Shared Decision-making

by Mark Hughes, MD, MA

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    00:01 Alright, so that brings us to a new model of shared decision making.

    00:07 This is especially important when it's decisions that are value laden, that really it matters more about the patient's value system and their preferences about how they might make the decision.

    00:18 It's also important when what we're proposing.

    00:21 There might be two options that seem relatively equal.

    00:26 They seem to have equal medical benefit in terms of managing that condition.

    00:31 So there needs to be a back and forth exchange of information to really understand the patient's preferences.

    00:37 Use that information to help guide them in making what I would call a shared decision making.

    00:42 It's both the clinician and the patient coming to a decision mutually together.

    00:49 So it starts with information exchange.

    00:51 So things that are personally meaningful information for the patient.

    00:55 We're exploring those, we're trying to understand the patient's experience, what their expectations are.

    01:02 We're trying to provide them the evidence that they need to understand how they can manage their condition, including the possibility there might be uncertainties along the way.

    01:13 And how do they as a person deal with uncertainty.

    01:17 The second phase of shared decision making is going to be deliberation.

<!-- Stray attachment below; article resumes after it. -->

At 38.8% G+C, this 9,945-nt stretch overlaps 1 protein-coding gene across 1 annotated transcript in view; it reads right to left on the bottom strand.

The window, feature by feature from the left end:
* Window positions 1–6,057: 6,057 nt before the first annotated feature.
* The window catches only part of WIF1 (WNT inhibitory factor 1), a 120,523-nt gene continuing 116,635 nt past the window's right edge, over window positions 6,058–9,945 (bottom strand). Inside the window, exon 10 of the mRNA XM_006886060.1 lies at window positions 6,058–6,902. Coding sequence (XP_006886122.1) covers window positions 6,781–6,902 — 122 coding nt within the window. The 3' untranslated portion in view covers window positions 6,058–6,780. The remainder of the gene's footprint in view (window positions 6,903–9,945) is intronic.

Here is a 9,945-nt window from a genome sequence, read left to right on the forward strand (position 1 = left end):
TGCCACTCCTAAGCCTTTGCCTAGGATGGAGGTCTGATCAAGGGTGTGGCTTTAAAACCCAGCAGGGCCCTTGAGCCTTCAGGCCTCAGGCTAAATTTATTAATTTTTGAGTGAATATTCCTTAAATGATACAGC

01:20 So there, there's an actual interaction of exchanging of opinions.

    01:25 So you're creating a safe environment for them to freely share their thoughts.

    01:30 You're reacting to what they're saying, hopefully trying to enhance the discussion, so that they can reach a decision that seems best for them.

    01:42 And then lastly, you do reach the decision.

    01:44 So this is a collaboration reaching an agreement on the treatment, where it's going to be the physician being transparent of their assessment of the situation and why they think this treatment might be preferable to the alternative treatment based on the knowledge that they've learned from the patient about their preferences.

    02:06 Which then leads to this issue of transparency.

    02:09 So you're really trying to use your communication skills to give your thought process, you're thinking about the matter, as transparently as possible.

    02:24 So you're sort of giving the reasoning behind the decision that you think is going to be best for the patient.

    02:29 It's only after you've learned from them, you know what's important to them.

    02:33 So you're integrating that information into your reasoning process.

    02:39 And why you would say, "Well, I recommend this one over the alternative." Again, it's still gonna be up to the patient to decide if it's right for them, but you're being transparently open about how you're thinking about the situation.

    02:54 And the hope is that this mutual exchange really gets to the goals and values that are going to be important for the patient in the future.

    03:01 So I really see this as an opportunity to think aloud using language that the patient understands, again, to enhance their ability to make good decisions.

    About the Lecture

    The lecture Shared Decision-making by Mark Hughes, MD, MA is from the course Informed Consent and Capacity.

    Included Quiz Questions

    1. This will allow for a consideration of the goals and values that are important to the patient.
    2. This will allow patients to accept the physician's option as correct.
    3. This will allow for respect-building between the physician and the patient.
    4. This will allow patients to recognize the wisdom of a healthcare professional.
    5. This will allow for patient autonomy.
    1. Information exchange
    2. Reading assignment
    3. Combative disagreement
    4. Reconciliation

    Author of lecture Shared Decision-making

     Mark Hughes, MD, MA

    Mark Hughes, MD, MA

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